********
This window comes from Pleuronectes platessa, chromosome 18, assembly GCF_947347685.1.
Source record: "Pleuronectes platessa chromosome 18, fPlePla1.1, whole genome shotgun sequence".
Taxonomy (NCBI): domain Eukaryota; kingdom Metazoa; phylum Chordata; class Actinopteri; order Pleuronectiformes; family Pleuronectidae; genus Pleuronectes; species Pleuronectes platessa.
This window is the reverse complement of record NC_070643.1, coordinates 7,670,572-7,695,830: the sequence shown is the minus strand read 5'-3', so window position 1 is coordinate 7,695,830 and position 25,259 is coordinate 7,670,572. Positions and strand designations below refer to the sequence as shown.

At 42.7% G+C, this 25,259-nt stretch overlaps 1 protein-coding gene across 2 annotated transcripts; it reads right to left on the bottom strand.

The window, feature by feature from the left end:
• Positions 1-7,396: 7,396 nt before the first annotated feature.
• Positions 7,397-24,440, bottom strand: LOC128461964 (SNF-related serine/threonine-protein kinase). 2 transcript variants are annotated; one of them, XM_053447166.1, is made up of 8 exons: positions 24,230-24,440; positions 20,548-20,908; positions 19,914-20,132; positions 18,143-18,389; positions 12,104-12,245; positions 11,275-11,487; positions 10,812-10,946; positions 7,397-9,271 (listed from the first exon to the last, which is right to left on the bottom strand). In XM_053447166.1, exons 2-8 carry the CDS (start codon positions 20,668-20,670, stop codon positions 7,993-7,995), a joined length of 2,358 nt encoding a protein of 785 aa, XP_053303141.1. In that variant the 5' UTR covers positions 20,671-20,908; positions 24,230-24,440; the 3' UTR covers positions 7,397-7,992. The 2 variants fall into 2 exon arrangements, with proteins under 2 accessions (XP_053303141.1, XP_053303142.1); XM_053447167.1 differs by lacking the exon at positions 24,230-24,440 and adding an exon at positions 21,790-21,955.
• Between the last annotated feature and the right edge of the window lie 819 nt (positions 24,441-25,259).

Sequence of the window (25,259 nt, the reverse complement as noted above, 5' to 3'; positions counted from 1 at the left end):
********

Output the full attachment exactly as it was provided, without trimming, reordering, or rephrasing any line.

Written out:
This window comes from Pleuronectes platessa, chromosome 18, assembly GCF_947347685.1.
Source record: "Pleuronectes platessa chromosome 18, fPlePla1.1, whole genome shotgun sequence".
Taxonomy (NCBI): domain Eukaryota; kingdom Metazoa; phylum Chordata; class Actinopteri; order Pleuronectiformes; family Pleuronectidae; genus Pleuronectes; species Pleuronectes platessa.
This window is the reverse complement of record NC_070643.1, coordinates 7,670,572-7,695,830: the sequence shown is the minus strand read 5'-3', so window position 1 is coordinate 7,695,830 and position 25,259 is coordinate 7,670,572. Positions and strand designations below refer to the sequence as shown.

At 42.7% G+C, this 25,259-nt stretch overlaps 1 protein-coding gene across 2 annotated transcripts; it reads right to left on the bottom strand.

The window, feature by feature from the left end:
• Positions 1-7,396: 7,396 nt before the first annotated feature.
• Positions 7,397-24,440, bottom strand: LOC128461964 (SNF-related serine/threonine-protein kinase). 2 transcript variants are annotated; one of them, XM_053447166.1, is made up of 8 exons: positions 24,230-24,440; positions 20,548-20,908; positions 19,914-20,132; positions 18,143-18,389; positions 12,104-12,245; positions 11,275-11,487; positions 10,812-10,946; positions 7,397-9,271 (listed from the first exon to the last, which is right to left on the bottom strand). In XM_053447166.1, exons 2-8 carry the CDS (start codon positions 20,668-20,670, stop codon positions 7,993-7,995), a joined length of 2,358 nt encoding a protein of 785 aa, XP_053303141.1. In that variant the 5' UTR covers positions 20,671-20,908; positions 24,230-24,440; the 3' UTR covers positions 7,397-7,992. The 2 variants fall into 2 exon arrangements, with proteins under 2 accessions (XP_053303141.1, XP_053303142.1); XM_053447167.1 differs by lacking the exon at positions 24,230-24,440 and adding an exon at positions 21,790-21,955.
• Between the last annotated feature and the right edge of the window lie 819 nt (positions 24,441-25,259).

Sequence of the window (25,259 nt, the reverse complement as noted above, 5' to 3'; positions counted from 1 at the left end):